Import Tax Exemptions Proposed Proposed

China: Policies Rebalancing For Domestic Demand

The renewable energy sector in China has grown remarkably over the course of the decade, accounting for nearly 75% of 2012 non-hydropower generation growth projection. Data from the EIA and the World Bank show that the country had no installed wind or solar capacity in 1999, yet today, China ranks top in terms of installed wind capacity, and among the top ten for solar capacity.

We acknowledge that many factors contributed to this growth, including strong electricity consumption growth and a shortage of conventional hydrocarbon resources. That said, we believe that the Chinese government has played a pivotal role in unlocking this growth.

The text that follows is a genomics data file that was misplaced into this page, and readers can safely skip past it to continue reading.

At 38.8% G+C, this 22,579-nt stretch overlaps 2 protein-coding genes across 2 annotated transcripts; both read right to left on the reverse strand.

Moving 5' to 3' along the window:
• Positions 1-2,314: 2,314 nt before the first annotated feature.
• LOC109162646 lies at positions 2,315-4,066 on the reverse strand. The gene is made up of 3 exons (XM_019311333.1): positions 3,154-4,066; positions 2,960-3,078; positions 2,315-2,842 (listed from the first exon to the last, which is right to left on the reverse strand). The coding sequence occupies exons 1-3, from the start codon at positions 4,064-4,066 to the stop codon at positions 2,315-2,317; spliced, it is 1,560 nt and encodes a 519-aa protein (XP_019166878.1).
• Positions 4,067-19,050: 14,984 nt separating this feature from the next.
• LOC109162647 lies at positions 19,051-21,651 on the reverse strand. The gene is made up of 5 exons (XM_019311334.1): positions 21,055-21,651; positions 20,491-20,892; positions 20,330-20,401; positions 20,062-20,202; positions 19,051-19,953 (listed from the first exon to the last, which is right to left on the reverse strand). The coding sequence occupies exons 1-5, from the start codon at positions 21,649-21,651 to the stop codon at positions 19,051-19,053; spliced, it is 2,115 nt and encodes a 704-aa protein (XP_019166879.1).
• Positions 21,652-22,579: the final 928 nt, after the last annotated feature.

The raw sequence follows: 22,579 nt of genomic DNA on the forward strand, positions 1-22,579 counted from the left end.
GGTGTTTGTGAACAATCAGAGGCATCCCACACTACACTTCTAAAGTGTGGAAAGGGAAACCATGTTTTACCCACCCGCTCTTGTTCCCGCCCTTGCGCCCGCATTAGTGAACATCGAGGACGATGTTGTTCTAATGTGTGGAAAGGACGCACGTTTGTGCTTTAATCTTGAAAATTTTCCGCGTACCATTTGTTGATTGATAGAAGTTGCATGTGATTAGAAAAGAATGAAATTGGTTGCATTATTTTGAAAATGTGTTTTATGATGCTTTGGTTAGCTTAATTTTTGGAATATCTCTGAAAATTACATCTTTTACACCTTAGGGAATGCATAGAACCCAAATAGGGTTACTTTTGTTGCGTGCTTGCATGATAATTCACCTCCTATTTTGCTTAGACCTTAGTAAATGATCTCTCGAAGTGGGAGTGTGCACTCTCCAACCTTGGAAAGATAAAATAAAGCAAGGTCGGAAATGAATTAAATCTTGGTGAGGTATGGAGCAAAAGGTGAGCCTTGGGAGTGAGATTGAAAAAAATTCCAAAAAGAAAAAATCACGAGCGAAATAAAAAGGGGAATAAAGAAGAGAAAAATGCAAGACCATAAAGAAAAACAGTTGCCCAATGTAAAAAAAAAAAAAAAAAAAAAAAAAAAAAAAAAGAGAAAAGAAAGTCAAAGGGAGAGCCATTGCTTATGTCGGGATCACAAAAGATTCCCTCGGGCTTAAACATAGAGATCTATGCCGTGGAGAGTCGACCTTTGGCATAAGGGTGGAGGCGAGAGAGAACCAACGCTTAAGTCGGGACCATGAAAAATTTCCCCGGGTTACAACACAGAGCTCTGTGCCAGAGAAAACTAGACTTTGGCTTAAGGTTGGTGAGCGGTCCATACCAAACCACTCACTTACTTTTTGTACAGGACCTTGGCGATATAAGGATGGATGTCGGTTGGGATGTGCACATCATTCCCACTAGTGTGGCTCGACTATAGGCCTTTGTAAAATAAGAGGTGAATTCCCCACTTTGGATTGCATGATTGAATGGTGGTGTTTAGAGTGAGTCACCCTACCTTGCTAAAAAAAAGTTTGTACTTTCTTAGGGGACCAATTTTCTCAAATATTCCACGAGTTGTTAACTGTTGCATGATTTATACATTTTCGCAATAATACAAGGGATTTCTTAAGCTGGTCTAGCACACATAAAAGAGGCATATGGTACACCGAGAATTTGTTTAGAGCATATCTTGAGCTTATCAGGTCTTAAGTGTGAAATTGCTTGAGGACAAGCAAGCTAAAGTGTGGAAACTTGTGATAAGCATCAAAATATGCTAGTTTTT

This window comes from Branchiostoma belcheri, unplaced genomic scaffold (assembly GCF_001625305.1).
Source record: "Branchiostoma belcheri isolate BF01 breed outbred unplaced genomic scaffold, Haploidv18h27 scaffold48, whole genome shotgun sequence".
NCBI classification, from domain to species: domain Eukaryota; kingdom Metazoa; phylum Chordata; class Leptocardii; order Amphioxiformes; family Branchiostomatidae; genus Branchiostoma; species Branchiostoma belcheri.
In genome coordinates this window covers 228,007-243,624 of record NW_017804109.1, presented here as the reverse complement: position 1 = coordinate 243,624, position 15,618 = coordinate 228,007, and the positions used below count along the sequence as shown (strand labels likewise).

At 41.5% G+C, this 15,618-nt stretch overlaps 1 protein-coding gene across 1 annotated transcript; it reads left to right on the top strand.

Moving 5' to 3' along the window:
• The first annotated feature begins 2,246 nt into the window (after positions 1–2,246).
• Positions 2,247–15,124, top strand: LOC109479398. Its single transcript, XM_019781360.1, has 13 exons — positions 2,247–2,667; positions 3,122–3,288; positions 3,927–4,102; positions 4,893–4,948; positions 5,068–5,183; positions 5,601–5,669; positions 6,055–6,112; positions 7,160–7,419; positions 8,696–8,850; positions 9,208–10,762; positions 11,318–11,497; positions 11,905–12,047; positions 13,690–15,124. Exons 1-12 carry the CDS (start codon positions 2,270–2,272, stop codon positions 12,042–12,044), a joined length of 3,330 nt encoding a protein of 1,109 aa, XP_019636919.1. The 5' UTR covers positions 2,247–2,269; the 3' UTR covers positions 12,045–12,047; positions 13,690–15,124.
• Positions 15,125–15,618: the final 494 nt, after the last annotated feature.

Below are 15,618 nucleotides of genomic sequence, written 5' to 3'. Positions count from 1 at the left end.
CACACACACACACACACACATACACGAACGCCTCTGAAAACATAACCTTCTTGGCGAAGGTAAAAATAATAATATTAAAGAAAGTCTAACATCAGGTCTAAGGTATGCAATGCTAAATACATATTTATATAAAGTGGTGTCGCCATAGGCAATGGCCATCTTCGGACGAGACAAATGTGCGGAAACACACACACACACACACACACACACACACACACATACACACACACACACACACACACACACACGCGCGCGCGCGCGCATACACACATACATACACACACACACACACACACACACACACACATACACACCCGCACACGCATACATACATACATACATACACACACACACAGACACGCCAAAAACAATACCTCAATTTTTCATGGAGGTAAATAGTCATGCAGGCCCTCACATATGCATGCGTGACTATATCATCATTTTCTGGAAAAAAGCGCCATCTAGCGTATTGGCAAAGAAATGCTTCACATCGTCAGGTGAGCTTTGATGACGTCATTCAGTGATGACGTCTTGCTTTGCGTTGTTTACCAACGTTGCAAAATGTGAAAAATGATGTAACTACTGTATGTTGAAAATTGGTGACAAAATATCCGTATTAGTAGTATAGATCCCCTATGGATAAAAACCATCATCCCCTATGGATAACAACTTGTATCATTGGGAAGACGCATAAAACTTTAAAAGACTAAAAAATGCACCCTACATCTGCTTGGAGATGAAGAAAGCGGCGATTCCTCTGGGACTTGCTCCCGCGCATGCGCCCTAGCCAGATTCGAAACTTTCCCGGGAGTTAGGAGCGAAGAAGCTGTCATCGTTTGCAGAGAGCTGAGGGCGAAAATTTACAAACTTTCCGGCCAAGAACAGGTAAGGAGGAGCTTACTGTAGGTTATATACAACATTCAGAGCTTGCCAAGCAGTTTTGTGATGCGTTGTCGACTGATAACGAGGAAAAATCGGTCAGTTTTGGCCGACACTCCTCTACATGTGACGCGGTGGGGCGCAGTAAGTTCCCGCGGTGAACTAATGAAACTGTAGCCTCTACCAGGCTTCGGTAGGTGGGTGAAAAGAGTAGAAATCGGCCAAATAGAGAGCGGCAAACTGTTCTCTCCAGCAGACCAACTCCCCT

China has some of the most aggressive and insightful renewable energy policies, and the country shows no signs of letting up (see our online service, October 29 2012, ' Chinese Solar Regulations: All Guns Blazing'). Though the government has many motivations for developing the sector, we believe that one of the most important reasons for its continued support is employment and economic benefit. China is home to nearly half of the world's renewable energy equipment manufacturers, but a combination of slowing global demand, overcapacity and protectionist measures have hurt exports and left many manufacturers in dire straits. Thus, many policies introduced by the government over 2012 have been to boost domestic demand (see ' Government Policies Still Driving Growth', October 22 2012). For instance, the government announced a renewable portfolio requirement (RPS) of 5-15% for utilities in September 2012. Prior to this, the government scaled up solar energy capacity targets again despite raising them once at end-2011.